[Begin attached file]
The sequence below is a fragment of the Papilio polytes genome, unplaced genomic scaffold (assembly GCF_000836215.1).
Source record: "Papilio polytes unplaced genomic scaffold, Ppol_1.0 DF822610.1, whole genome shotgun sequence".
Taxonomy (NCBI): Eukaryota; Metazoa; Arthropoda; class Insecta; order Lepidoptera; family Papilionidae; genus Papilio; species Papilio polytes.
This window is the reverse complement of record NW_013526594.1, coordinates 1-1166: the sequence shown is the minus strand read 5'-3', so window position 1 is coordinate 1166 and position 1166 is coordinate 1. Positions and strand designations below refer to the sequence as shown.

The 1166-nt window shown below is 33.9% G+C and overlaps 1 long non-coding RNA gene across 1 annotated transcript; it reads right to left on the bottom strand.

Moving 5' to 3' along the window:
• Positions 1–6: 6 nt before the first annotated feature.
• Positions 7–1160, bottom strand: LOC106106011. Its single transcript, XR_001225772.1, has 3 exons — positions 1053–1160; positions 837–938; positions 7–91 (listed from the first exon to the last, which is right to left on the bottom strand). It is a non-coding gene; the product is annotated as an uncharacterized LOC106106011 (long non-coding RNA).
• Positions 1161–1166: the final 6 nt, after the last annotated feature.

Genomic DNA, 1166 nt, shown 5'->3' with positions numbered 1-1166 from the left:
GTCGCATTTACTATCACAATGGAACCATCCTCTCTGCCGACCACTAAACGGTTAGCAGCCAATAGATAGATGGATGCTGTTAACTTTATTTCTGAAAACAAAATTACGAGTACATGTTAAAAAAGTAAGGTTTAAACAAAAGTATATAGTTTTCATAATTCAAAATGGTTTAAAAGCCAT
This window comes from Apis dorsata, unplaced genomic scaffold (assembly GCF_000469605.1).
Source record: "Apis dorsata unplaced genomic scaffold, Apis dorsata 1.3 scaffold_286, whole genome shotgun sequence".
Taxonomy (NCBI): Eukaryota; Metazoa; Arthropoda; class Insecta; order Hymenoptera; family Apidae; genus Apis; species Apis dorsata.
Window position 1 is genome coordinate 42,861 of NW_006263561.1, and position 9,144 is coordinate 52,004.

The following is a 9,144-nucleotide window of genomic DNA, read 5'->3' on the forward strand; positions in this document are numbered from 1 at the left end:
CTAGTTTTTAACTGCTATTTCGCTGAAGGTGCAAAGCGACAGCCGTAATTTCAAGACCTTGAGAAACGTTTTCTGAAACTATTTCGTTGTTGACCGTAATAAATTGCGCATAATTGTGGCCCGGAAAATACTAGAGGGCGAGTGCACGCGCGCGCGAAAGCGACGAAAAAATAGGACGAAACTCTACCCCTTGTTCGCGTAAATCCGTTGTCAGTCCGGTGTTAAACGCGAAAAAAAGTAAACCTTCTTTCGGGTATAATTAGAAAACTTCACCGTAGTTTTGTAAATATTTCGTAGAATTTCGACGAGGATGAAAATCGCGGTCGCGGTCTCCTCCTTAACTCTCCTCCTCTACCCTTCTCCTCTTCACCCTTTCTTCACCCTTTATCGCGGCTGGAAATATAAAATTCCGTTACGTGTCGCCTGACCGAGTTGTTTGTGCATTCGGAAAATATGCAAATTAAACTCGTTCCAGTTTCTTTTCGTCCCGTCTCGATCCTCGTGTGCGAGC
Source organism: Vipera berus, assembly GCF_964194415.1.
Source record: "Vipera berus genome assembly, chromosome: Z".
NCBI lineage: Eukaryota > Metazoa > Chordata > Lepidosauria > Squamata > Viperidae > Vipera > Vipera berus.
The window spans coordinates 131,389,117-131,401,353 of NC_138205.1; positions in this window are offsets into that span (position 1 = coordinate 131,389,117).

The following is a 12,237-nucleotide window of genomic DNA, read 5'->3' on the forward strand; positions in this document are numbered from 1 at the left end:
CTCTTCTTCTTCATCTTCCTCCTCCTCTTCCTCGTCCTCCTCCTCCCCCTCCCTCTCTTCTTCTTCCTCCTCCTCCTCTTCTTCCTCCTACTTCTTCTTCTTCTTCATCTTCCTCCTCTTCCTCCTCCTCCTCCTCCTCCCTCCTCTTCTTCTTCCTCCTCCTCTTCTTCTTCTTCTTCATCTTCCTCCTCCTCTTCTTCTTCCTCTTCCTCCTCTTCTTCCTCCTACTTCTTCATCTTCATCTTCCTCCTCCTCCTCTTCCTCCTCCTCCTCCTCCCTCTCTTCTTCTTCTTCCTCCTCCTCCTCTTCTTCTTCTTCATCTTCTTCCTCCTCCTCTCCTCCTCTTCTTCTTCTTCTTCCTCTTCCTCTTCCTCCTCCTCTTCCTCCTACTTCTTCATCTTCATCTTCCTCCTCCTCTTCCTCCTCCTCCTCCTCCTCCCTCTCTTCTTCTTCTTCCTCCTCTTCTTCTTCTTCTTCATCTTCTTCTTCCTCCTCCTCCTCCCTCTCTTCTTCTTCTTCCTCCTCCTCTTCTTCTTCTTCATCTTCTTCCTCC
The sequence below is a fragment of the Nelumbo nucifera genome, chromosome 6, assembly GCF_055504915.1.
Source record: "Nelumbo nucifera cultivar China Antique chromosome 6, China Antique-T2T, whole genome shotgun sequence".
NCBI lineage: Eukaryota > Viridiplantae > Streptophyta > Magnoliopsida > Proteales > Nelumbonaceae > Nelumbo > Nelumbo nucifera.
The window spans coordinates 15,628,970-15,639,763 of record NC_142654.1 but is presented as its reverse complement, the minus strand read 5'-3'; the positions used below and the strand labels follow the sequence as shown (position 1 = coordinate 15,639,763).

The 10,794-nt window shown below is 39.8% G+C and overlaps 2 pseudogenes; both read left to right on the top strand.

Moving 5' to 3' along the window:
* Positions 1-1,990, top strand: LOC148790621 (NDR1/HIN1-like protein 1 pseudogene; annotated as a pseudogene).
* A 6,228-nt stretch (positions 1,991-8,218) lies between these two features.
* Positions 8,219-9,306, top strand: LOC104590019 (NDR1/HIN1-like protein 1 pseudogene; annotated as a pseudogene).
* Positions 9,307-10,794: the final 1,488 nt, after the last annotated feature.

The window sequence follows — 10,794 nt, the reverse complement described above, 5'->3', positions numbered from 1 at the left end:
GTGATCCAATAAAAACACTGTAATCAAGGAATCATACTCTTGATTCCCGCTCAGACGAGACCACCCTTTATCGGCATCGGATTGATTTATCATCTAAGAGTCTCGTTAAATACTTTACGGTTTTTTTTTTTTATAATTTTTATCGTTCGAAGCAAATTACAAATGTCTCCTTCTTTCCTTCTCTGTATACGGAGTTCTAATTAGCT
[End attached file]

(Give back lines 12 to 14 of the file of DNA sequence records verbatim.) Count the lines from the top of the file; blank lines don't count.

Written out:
This window comes from Apis dorsata, unplaced genomic scaffold (assembly GCF_000469605.1).
Source record: "Apis dorsata unplaced genomic scaffold, Apis dorsata 1.3 scaffold_286, whole genome shotgun sequence".
Taxonomy (NCBI): Eukaryota; Metazoa; Arthropoda; class Insecta; order Hymenoptera; family Apidae; genus Apis; species Apis dorsata.